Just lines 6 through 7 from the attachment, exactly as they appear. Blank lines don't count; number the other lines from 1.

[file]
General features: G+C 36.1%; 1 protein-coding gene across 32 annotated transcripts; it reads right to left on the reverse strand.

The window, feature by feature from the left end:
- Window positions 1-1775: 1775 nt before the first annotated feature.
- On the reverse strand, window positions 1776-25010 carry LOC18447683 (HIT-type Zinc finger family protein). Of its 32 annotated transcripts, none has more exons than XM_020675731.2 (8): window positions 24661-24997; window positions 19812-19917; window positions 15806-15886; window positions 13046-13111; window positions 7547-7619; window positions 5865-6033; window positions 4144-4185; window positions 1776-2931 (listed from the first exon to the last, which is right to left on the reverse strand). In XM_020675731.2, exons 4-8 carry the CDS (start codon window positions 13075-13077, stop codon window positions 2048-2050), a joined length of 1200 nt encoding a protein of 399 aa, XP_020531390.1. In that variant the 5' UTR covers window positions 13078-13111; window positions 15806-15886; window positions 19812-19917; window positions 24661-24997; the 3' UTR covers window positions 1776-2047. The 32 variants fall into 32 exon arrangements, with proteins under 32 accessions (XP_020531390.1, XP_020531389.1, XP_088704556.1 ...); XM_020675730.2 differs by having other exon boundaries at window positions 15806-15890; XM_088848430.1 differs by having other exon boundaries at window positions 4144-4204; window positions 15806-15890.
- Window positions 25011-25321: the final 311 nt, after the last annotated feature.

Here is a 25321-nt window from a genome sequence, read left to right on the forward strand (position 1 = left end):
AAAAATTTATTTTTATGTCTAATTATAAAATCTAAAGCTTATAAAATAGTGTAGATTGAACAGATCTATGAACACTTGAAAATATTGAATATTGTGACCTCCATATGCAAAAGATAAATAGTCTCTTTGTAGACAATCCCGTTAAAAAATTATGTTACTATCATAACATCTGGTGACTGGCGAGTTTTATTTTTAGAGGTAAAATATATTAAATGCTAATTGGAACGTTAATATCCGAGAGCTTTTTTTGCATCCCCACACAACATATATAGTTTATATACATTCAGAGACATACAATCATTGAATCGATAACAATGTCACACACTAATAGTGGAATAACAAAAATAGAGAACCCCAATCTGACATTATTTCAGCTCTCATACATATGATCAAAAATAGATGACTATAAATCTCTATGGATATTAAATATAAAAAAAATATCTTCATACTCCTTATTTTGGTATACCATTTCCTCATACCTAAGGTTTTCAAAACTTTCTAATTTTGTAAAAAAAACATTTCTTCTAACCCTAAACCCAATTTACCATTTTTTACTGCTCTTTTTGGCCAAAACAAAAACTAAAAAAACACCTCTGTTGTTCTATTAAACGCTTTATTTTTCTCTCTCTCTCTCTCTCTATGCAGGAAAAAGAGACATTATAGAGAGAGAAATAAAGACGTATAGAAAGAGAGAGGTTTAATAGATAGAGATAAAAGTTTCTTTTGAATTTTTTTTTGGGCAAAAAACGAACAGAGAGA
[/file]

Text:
Here is a 25321-nt window from a genome sequence, read left to right on the forward strand (position 1 = left end):
AAAAATTTATTTTTATGTCTAATTATAAAATCTAAAGCTTATAAAATAGTGTAGATTGAACAGATCTATGAACACTTGAAAATATTGAATATTGTGACCTCCATATGCAAAAGATAAATAGTCTCTTTGTAGACAATCCCGTTAAAAAATTATGTTACTATCATAACATCTGGTGACTGGCGAGTTTTATTTTTAGAGGTAAAATATATTAAATGCTAATTGGAACGTTAATATCCGAGAGCTTTTTTTGCATCCCCACACAACATATATAGTTTATATACATTCAGAGACATACAATCATTGAATCGATAACAATGTCACACACTAATAGTGGAATAACAAAAATAGAGAACCCCAATCTGACATTATTTCAGCTCTCATACATATGATCAAAAATAGATGACTATAAATCTCTATGGATATTAAATATAAAAAAAATATCTTCATACTCCTTATTTTGGTATACCATTTCCTCATACCTAAGGTTTTCAAAACTTTCTAATTTTGTAAAAAAAACATTTCTTCTAACCCTAAACCCAATTTACCATTTTTTACTGCTCTTTTTGGCCAAAACAAAAACTAAAAAAACACCTCTGTTGTTCTATTAAACGCTTTATTTTTCTCTCTCTCTCTCTCTCTATGCAGGAAAAAGAGACATTATAGAGAGAGAAATAAAGACGTATAGAAAGAGAGAGGTTTAATAGATAGAGATAAAAGTTTCTTTTGAATTTTTTTTTGGGCAAAAAACGAACAGAGAGA